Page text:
Cornell98: Cornell KA, Riscoe MK (1998). "Cloning and expression of Escherichia coli 5'-methylthioadenosine/S-adenosylhomocysteine nucleosidase: identification of the pfs gene product." Biochim Biophys Acta 1396(1);8-14. PMID: 9524204
Della85: Della Ragione F, Porcelli M, Carteni-Farina M, Zappia V, Pegg AE (1985). "Escherichia coli S-adenosylhomocysteine/5'-methylthioadenosine nucleosidase. Purification, substrate specificity and mechanism of action." Biochem J 232(2);335-41. PMID: 3911944
Farrar10: Farrar CE, Siu KK, Howell PL, Jarrett JT (2010). "Biotin synthase exhibits burst kinetics and multiple turnovers in the absence of inhibition by products and product-related biomolecules." Biochemistry 49(46);9985-96. PMID: 20961145
Ferro76: Ferro AJ, Barrett A, Shapiro SK (1976). "Kinetic properties and the effect of substrate analogues on 5'-methylthioadenosine nucleosidase from Escherichia coli." Biochim Biophys Acta 438(2);487-94. PMID: 782530
Gopishetty09: Gopishetty B, Zhu J, Rajan R, Sobczak AJ, Wnuk SF, Bell CE, Pei D (2009). "Probing the catalytic mechanism of S-ribosylhomocysteinase (LuxS) with catalytic intermediates and substrate analogues." J Am Chem Soc 131(3);1243-50. PMID: 19099445
Gutierrez09: Gutierrez JA, Crowder T, Rinaldo-Matthis A, Ho MC, Almo SC, Schramm VL (2009). "Transition state analogs of 5'-methylthioadenosine nucleosidase disrupt quorum sensing." Nat Chem Biol 5(4):251-7. PMID: 19270684
Lee03a: Lee JE, Cornell KA, Riscoe MK, Howell PL (2003). "Structure of Escherichia coli 5'-methylthioadenosine/ S-adenosylhomocysteine nucleosidase inhibitor complexes provide insight into the conformational changes required for substrate binding and catalysis." J Biol Chem 278(10);8761-70. PMID: 12496243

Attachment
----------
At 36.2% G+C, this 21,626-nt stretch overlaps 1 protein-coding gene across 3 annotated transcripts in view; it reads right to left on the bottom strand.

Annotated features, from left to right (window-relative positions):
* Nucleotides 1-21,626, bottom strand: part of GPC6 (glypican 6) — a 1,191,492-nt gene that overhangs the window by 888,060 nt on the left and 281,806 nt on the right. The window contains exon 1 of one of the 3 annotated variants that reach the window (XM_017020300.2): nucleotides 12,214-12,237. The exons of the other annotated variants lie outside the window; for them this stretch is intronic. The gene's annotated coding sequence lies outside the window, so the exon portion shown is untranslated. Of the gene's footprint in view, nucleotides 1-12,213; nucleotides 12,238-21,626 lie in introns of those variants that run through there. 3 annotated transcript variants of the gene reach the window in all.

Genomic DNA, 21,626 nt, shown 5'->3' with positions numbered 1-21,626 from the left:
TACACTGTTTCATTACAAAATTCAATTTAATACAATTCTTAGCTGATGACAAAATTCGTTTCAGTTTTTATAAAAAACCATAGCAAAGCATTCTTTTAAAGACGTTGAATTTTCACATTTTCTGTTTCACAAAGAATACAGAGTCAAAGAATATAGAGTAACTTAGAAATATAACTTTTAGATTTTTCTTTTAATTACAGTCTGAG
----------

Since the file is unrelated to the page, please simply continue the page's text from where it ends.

Lee05h: Lee JE, Luong W, Huang DJ, Cornell KA, Riscoe MK, Howell PL (2005). "Mutational analysis of a nucleosidase involved in quorum-sensing autoinducer-2 biosynthesis." Biochemistry 44(33);11049-57. PMID: 16101288
Lewis01: Lewis HA, Furlong EB, Laubert B, Eroshkina GA, Batiyenko Y, Adams JM, Bergseid MG, Marsh CD, Peat TS, Sanderson WE, Sauder JM, Buchanan SG (2001). "A structural genomics approach to the study of quorum sensing: crystal structures of three LuxS orthologs." Structure 9(6);527-37. PMID: 11435117
Schauder01: Schauder S, Shokat K, Surette MG, Bassler BL (2001). "The LuxS family of bacterial autoinducers: biosynthesis of a novel quorum-sensing signal molecule." Mol Microbiol 41(2);463-76. PMID: 11489131
Winzer02: Winzer K, Hardie KR, Burgess N, Doherty N, Kirke D, Holden MT, Linforth R, Cornell KA, Taylor AJ, Hill PJ, Williams P (2002). "LuxS: its role in central metabolism and the in vitro synthesis of 4-hydroxy-5-methyl-3(2H)-furanone." Microbiology 148(Pt 4);909-22. PMID: 11932438
Showing only 20 references. To show more, press the button "Show all references".
©2015 SRI International, 333 Ravenswood Avenue, Menlo Park, CA 94025-3493